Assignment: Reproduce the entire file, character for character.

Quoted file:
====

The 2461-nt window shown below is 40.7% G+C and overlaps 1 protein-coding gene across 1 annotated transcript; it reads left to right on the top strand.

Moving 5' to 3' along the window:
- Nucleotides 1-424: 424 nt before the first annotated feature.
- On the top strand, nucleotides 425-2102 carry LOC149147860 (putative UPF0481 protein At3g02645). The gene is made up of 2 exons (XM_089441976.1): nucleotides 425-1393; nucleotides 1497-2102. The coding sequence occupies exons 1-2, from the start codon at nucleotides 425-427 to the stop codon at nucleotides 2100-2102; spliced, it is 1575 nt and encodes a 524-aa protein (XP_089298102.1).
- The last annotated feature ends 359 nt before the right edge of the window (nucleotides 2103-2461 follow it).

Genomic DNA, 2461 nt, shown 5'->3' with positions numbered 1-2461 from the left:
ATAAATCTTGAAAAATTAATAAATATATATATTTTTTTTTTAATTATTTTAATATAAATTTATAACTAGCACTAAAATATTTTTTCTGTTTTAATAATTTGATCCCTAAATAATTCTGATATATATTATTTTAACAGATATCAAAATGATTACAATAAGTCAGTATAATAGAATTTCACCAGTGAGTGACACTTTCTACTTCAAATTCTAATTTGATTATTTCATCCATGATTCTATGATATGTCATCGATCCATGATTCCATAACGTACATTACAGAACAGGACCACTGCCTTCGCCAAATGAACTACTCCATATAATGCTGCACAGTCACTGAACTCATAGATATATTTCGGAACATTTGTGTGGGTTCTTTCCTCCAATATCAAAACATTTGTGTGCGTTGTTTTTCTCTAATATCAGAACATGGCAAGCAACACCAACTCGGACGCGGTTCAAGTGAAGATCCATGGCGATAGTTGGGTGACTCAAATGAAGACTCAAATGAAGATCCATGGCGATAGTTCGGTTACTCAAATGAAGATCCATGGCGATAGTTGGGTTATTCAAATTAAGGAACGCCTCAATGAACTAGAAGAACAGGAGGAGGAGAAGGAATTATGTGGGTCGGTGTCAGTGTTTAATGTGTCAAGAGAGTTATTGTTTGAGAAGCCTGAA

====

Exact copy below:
The 2461-nt window shown below is 40.7% G+C and overlaps 1 protein-coding gene across 1 annotated transcript; it reads left to right on the top strand.

Moving 5' to 3' along the window:
- Nucleotides 1-424: 424 nt before the first annotated feature.
- On the top strand, nucleotides 425-2102 carry LOC149147860 (putative UPF0481 protein At3g02645). The gene is made up of 2 exons (XM_089441976.1): nucleotides 425-1393; nucleotides 1497-2102. The coding sequence occupies exons 1-2, from the start codon at nucleotides 425-427 to the stop codon at nucleotides 2100-2102; spliced, it is 1575 nt and encodes a 524-aa protein (XP_089298102.1).
- The last annotated feature ends 359 nt before the right edge of the window (nucleotides 2103-2461 follow it).

Genomic DNA, 2461 nt, shown 5'->3' with positions numbered 1-2461 from the left:
ATAAATCTTGAAAAATTAATAAATATATATATTTTTTTTTTAATTATTTTAATATAAATTTATAACTAGCACTAAAATATTTTTTCTGTTTTAATAATTTGATCCCTAAATAATTCTGATATATATTATTTTAACAGATATCAAAATGATTACAATAAGTCAGTATAATAGAATTTCACCAGTGAGTGACACTTTCTACTTCAAATTCTAATTTGATTATTTCATCCATGATTCTATGATATGTCATCGATCCATGATTCCATAACGTACATTACAGAACAGGACCACTGCCTTCGCCAAATGAACTACTCCATATAATGCTGCACAGTCACTGAACTCATAGATATATTTCGGAACATTTGTGTGGGTTCTTTCCTCCAATATCAAAACATTTGTGTGCGTTGTTTTTCTCTAATATCAGAACATGGCAAGCAACACCAACTCGGACGCGGTTCAAGTGAAGATCCATGGCGATAGTTGGGTGACTCAAATGAAGACTCAAATGAAGATCCATGGCGATAGTTCGGTTACTCAAATGAAGATCCATGGCGATAGTTGGGTTATTCAAATTAAGGAACGCCTCAATGAACTAGAAGAACAGGAGGAGGAGAAGGAATTATGTGGGTCGGTGTCAGTGTTTAATGTGTCAAGAGAGTTATTGTTTGAGAAGCCTGAA